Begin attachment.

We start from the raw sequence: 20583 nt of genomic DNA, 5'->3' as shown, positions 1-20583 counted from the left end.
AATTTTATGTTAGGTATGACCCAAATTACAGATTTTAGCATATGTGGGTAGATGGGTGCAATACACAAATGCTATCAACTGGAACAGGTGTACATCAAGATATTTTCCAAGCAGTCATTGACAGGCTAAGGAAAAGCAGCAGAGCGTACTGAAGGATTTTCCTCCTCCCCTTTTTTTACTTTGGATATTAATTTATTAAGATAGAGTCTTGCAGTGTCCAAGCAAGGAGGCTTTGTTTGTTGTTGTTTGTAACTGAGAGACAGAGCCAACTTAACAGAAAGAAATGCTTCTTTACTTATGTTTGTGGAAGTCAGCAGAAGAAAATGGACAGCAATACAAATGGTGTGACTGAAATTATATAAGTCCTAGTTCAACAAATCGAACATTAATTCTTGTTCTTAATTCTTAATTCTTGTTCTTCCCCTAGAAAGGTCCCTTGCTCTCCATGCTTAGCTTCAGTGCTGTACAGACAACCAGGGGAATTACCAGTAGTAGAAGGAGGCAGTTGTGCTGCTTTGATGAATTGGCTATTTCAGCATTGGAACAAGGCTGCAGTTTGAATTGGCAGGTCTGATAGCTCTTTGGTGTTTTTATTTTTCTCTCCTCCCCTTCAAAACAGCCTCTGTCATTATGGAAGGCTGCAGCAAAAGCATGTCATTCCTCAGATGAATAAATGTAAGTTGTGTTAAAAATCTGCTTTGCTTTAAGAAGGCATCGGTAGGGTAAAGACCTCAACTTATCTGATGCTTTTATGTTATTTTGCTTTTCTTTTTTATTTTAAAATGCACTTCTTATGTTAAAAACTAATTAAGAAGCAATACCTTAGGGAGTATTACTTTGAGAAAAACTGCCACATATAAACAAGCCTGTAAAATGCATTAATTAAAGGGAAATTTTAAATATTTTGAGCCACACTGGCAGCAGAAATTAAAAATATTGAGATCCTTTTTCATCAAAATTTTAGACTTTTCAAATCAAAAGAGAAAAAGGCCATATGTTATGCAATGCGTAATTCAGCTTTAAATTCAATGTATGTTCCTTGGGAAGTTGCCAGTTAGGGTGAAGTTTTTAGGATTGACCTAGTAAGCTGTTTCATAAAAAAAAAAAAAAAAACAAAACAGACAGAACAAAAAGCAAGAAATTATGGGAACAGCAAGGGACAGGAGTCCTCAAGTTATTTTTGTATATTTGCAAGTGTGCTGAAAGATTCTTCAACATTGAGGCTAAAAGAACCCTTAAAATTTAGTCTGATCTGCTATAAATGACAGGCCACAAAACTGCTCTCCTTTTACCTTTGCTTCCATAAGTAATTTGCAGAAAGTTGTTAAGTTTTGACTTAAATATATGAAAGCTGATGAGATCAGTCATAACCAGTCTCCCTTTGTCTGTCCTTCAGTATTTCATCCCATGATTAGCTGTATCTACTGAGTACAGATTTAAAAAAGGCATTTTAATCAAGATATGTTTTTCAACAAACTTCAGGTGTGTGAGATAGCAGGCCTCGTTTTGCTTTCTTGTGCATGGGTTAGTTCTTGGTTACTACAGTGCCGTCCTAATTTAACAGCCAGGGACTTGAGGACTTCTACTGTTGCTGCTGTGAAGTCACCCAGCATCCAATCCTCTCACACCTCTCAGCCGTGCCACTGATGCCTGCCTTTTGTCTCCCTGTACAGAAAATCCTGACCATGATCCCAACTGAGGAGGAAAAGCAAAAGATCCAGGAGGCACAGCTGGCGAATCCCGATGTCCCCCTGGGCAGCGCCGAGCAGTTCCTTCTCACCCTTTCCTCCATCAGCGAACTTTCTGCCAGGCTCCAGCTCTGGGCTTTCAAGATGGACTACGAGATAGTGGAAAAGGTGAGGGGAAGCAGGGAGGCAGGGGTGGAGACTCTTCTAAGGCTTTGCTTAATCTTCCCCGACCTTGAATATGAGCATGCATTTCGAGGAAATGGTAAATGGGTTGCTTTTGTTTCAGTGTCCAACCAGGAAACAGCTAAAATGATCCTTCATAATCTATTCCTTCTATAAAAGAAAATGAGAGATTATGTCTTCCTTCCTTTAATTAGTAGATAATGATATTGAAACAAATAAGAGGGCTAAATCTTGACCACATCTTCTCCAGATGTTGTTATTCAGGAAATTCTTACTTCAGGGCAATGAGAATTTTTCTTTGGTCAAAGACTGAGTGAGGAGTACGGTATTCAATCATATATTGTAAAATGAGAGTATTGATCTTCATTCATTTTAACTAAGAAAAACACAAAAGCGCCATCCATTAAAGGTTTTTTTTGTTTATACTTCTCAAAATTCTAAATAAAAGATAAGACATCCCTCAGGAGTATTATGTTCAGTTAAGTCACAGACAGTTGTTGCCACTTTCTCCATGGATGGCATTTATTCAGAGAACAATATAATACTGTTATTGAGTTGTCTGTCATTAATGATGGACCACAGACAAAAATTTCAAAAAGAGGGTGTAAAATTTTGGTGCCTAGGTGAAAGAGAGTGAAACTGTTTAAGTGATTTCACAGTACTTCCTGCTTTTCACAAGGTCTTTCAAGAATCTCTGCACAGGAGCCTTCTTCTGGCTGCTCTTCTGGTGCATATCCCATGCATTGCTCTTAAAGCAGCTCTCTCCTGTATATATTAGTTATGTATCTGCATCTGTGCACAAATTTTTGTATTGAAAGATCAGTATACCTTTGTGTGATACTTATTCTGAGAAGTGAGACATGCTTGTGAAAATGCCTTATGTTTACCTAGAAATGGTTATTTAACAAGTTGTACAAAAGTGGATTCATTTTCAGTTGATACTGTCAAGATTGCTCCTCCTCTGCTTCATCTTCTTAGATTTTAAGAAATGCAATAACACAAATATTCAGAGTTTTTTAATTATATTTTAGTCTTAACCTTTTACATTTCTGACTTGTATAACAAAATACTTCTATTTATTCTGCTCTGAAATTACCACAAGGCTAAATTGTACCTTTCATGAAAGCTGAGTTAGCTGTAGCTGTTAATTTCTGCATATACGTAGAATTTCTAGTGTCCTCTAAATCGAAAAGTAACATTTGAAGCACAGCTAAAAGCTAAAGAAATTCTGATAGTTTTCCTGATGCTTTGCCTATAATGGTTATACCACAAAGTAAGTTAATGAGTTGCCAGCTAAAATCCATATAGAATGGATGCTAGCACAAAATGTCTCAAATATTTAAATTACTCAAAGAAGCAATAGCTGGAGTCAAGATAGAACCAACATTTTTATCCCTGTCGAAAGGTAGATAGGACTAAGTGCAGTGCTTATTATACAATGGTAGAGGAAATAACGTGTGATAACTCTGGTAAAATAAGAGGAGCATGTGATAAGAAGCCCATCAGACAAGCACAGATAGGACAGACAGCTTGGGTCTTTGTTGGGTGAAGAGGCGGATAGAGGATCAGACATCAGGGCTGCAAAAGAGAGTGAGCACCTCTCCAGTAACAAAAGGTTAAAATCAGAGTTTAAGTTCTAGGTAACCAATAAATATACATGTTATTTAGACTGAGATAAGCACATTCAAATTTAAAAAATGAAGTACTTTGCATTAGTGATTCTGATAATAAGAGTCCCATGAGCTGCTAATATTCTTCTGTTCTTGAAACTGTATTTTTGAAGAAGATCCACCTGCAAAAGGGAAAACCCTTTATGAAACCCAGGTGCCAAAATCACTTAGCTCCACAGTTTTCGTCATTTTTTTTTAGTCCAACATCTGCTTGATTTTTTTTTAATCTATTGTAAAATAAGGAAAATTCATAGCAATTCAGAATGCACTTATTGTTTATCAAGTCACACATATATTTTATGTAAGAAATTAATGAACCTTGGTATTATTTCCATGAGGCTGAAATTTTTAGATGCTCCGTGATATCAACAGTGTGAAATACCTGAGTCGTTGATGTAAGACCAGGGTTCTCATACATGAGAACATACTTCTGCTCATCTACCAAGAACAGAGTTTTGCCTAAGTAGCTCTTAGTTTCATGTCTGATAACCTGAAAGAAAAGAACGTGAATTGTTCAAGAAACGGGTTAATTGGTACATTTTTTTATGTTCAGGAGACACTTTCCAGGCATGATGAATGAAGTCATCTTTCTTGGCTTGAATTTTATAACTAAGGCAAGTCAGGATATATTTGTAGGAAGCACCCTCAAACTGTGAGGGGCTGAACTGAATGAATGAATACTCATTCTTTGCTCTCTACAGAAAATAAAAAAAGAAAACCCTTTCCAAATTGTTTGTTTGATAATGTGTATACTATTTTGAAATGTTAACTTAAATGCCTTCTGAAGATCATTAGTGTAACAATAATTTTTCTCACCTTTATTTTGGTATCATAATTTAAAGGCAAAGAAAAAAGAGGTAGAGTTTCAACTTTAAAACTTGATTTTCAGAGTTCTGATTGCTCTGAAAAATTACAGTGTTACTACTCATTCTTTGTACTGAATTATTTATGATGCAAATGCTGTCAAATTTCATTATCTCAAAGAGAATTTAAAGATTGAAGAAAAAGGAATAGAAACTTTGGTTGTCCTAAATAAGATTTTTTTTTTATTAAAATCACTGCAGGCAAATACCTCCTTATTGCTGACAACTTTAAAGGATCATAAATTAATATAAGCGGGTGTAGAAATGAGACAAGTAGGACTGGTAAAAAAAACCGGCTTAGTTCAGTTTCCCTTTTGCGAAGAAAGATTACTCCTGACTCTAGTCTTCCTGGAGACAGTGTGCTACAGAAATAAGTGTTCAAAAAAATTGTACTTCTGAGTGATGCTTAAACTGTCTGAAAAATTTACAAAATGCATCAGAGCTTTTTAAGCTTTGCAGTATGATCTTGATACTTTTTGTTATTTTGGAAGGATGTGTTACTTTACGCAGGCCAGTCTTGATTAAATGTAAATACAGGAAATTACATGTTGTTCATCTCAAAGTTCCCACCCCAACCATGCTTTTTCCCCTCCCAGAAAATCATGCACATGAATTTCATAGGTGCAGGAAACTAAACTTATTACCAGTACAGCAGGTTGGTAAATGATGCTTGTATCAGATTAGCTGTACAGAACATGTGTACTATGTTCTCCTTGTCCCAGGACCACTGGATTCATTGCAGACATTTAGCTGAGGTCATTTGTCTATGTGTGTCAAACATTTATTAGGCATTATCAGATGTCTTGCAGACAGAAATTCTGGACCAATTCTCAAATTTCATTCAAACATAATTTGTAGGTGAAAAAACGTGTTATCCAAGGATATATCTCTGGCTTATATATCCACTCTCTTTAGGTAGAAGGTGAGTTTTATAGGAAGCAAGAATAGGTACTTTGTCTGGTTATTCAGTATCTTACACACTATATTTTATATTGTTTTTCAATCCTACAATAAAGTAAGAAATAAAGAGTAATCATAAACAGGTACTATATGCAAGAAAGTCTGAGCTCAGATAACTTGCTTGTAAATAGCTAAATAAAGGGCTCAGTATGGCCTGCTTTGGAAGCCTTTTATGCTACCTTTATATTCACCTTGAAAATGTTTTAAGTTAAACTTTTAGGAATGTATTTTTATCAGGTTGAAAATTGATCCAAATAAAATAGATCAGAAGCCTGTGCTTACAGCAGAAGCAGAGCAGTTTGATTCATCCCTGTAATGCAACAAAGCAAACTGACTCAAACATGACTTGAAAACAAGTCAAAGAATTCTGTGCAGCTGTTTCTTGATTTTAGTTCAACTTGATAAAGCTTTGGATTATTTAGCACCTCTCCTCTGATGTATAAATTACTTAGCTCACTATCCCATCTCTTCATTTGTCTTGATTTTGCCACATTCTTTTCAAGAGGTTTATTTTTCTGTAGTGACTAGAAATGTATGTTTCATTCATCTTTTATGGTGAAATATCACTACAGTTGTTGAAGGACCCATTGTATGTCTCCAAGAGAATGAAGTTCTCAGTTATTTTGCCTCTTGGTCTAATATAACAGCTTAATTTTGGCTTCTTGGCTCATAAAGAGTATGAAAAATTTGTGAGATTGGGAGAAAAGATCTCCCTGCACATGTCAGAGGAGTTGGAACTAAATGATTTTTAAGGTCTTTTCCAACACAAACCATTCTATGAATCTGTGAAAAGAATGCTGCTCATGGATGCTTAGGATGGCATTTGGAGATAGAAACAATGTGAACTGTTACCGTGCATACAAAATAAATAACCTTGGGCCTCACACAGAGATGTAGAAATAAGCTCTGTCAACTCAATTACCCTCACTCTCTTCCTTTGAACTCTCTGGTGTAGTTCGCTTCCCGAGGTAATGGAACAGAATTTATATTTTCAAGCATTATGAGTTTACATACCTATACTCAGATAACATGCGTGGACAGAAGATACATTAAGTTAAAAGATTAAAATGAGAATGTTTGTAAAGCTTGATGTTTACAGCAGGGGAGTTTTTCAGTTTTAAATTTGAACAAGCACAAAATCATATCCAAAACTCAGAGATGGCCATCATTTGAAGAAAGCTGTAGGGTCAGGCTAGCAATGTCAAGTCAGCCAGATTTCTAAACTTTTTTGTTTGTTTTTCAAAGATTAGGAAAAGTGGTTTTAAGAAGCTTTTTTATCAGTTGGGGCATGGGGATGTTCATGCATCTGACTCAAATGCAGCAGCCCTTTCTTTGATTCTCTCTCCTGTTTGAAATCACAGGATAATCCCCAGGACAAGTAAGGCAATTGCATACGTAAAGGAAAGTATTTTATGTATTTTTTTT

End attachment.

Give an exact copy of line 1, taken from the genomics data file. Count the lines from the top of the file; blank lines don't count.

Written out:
We start from the raw sequence: 20583 nt of genomic DNA, 5'->3' as shown, positions 1-20583 counted from the left end.